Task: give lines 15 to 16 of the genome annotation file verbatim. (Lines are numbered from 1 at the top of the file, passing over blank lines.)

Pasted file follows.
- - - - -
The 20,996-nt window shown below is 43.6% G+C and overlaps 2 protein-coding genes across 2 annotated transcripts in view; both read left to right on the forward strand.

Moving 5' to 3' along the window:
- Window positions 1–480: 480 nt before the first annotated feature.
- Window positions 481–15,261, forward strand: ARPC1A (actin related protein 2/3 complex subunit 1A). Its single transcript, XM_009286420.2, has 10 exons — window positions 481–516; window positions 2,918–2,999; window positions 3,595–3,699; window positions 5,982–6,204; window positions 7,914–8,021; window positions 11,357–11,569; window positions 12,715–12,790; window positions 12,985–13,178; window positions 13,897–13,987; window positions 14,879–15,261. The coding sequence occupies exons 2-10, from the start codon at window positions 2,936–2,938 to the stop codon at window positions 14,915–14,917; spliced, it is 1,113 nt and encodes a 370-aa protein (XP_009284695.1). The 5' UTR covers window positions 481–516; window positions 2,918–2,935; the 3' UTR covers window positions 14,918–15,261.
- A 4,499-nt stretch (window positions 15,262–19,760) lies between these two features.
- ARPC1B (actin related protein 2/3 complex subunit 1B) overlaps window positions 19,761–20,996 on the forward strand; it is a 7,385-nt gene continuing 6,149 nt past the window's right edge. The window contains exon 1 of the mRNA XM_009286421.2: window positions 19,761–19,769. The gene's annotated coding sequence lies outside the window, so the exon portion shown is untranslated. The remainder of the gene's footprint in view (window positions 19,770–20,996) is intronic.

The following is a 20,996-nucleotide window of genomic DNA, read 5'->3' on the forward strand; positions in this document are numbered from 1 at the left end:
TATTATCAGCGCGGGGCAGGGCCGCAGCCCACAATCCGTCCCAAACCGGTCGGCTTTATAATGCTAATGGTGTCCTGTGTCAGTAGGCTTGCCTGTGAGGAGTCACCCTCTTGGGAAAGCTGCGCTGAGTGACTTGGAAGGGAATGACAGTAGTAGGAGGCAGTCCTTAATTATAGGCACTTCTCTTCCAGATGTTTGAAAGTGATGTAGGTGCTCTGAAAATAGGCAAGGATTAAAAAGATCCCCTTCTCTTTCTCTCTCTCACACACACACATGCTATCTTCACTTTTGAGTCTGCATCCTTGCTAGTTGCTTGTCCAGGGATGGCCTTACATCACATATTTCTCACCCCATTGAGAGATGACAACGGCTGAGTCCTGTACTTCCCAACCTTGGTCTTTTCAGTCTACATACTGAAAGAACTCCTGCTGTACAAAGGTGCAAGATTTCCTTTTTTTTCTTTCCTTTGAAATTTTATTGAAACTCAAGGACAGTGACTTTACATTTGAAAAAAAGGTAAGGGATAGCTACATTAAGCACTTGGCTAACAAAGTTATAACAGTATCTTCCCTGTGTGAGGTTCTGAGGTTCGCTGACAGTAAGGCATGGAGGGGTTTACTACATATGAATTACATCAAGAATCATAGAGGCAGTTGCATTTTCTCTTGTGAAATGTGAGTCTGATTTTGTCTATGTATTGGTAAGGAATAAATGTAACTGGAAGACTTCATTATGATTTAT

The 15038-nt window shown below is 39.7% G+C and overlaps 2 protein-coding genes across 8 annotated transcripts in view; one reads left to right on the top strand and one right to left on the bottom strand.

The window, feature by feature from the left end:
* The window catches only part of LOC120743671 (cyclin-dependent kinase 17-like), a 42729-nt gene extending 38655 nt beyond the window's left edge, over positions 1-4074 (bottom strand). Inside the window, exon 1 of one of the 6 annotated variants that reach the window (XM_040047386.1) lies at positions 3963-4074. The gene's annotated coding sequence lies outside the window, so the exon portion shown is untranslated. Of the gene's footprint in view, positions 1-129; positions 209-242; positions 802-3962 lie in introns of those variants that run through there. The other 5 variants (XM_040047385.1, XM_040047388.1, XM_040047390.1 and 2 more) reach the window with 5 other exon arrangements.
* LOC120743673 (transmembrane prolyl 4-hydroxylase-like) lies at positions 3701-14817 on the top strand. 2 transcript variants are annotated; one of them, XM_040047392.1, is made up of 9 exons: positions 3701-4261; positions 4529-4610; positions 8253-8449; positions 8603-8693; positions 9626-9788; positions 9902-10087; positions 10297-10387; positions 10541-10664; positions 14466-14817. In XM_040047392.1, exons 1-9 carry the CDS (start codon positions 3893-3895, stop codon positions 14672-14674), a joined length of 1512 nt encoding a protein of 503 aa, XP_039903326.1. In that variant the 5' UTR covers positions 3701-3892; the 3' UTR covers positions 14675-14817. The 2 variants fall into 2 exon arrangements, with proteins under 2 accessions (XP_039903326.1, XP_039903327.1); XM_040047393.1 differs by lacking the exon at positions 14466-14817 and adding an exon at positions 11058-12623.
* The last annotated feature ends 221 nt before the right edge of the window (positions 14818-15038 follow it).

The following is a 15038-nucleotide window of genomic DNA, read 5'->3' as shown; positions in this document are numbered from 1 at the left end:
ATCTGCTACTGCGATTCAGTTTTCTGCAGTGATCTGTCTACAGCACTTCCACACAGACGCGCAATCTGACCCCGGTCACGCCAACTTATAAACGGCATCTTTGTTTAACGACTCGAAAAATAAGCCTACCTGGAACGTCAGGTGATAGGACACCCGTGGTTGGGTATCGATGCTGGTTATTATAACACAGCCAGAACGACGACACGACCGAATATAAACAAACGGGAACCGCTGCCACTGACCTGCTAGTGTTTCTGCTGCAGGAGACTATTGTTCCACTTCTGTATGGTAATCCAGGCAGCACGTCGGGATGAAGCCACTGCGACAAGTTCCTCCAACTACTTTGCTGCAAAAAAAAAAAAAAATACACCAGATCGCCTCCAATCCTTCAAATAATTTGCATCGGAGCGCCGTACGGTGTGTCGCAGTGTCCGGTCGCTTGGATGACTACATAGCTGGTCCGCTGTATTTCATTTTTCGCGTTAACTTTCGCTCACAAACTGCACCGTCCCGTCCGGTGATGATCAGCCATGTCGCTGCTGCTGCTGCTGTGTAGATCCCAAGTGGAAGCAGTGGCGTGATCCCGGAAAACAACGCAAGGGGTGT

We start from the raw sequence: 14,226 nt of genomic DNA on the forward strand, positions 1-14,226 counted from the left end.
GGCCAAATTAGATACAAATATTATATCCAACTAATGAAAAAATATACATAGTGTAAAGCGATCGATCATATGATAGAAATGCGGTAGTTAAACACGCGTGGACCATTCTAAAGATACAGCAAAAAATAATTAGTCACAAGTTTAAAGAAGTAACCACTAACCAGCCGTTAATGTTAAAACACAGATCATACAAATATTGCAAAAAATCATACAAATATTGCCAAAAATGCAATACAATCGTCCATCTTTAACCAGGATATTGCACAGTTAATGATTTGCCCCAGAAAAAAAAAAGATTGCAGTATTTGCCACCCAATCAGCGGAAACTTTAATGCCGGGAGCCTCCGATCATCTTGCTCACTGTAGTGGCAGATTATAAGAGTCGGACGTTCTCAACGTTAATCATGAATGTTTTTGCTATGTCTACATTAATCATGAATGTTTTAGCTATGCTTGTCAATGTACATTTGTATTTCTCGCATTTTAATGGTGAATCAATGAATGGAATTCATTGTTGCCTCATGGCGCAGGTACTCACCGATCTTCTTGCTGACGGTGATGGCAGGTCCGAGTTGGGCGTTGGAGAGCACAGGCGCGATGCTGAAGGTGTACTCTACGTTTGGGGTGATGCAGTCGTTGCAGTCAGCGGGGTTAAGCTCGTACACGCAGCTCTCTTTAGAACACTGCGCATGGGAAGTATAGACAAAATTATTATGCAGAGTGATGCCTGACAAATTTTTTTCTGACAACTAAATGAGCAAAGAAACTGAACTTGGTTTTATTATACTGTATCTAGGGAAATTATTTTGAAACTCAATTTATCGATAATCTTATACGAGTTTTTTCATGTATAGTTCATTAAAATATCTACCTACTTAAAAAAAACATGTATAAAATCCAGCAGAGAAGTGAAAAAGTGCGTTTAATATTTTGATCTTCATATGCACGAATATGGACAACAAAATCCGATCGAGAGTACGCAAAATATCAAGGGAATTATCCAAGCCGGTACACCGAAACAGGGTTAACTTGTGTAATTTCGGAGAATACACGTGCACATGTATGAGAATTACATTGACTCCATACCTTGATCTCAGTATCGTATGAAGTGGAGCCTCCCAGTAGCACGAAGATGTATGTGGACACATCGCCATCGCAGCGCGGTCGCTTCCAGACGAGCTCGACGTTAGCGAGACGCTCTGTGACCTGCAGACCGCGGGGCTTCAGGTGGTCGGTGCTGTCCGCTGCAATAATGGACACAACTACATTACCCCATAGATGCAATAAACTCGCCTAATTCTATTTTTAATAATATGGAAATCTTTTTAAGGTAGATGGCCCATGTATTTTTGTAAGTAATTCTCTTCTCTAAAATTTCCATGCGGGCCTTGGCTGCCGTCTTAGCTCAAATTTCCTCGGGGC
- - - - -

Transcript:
ATCTGCTACTGCGATTCAGTTTTCTGCAGTGATCTGTCTACAGCACTTCCACACAGACGCGCAATCTGACCCCGGTCACGCCAACTTATAAACGGCATCTTTGTTTAACGACTCGAAAAATAAGCCTACCTGGAACGTCAGGTGATAGGACACCCGTGGTTGGGTATCGATGCTGGTTATTATAACACAGCCAGAACGACGACACGACCGAATATAAACAAACGGGAACCGCTGCCACTGACCTGCTAGTGTTTCTGCTGCAGGAGACTATTGTTCCACTTCTGTATGGTAATCCAGGCAGCACGTCGGGATGAAGCCACTGCGACAAGTTCCTCCAACTACTTTGCTGCAAAAAAAAAAAAAAATACACCAGATCGCCTCCAATCCTTCAAATAATTTGCATCGGAGCGCCGTACGGTGTGTCGCAGTGTCCGGTCGCTTGGATGACTACATAGCTGGTCCGCTGTATTTCATTTTTCGCGTTAACTTTCGCTCACAAACTGCACCGTCCCGTCCGGTGATGATCAGCCATGTCGCTGCTGCTGCTGCTGTGTAGATCCCAAGTGGAAGCAGTGGCGTGATCCCGGAAAACAACGCAAGGGGTGT

We start from the raw sequence: 14,226 nt of genomic DNA on the forward strand, positions 1-14,226 counted from the left end.